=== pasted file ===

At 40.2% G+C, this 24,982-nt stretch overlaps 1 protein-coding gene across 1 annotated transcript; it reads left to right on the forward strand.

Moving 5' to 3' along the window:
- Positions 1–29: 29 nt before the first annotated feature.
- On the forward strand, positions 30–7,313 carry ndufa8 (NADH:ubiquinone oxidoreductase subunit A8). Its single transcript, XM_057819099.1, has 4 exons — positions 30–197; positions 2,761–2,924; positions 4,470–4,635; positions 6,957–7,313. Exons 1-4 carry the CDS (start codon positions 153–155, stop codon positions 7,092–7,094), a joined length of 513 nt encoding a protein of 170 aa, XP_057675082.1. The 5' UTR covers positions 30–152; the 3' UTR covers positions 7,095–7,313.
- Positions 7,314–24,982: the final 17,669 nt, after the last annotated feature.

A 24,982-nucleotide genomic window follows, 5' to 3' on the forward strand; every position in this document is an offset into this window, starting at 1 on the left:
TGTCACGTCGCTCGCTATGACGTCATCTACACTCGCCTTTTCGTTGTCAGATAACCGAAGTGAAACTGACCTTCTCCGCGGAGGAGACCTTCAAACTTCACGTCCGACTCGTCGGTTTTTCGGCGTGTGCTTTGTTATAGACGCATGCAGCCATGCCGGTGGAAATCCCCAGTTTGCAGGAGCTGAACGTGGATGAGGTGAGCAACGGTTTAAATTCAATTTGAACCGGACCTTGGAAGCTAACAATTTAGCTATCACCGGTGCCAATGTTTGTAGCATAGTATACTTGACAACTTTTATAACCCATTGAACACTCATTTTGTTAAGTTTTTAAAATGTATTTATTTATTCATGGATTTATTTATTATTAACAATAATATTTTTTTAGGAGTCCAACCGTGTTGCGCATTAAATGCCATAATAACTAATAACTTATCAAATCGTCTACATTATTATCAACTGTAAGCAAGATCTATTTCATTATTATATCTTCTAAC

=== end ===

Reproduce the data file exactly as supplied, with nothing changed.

At 40.2% G+C, this 24,982-nt stretch overlaps 1 protein-coding gene across 1 annotated transcript; it reads left to right on the forward strand.

Moving 5' to 3' along the window:
- Positions 1–29: 29 nt before the first annotated feature.
- On the forward strand, positions 30–7,313 carry ndufa8 (NADH:ubiquinone oxidoreductase subunit A8). Its single transcript, XM_057819099.1, has 4 exons — positions 30–197; positions 2,761–2,924; positions 4,470–4,635; positions 6,957–7,313. Exons 1-4 carry the CDS (start codon positions 153–155, stop codon positions 7,092–7,094), a joined length of 513 nt encoding a protein of 170 aa, XP_057675082.1. The 5' UTR covers positions 30–152; the 3' UTR covers positions 7,095–7,313.
- Positions 7,314–24,982: the final 17,669 nt, after the last annotated feature.

A 24,982-nucleotide genomic window follows, 5' to 3' on the forward strand; every position in this document is an offset into this window, starting at 1 on the left:
TGTCACGTCGCTCGCTATGACGTCATCTACACTCGCCTTTTCGTTGTCAGATAACCGAAGTGAAACTGACCTTCTCCGCGGAGGAGACCTTCAAACTTCACGTCCGACTCGTCGGTTTTTCGGCGTGTGCTTTGTTATAGACGCATGCAGCCATGCCGGTGGAAATCCCCAGTTTGCAGGAGCTGAACGTGGATGAGGTGAGCAACGGTTTAAATTCAATTTGAACCGGACCTTGGAAGCTAACAATTTAGCTATCACCGGTGCCAATGTTTGTAGCATAGTATACTTGACAACTTTTATAACCCATTGAACACTCATTTTGTTAAGTTTTTAAAATGTATTTATTTATTCATGGATTTATTTATTATTAACAATAATATTTTTTTAGGAGTCCAACCGTGTTGCGCATTAAATGCCATAATAACTAATAACTTATCAAATCGTCTACATTATTATCAACTGTAAGCAAGATCTATTTCATTATTATATCTTCTAAC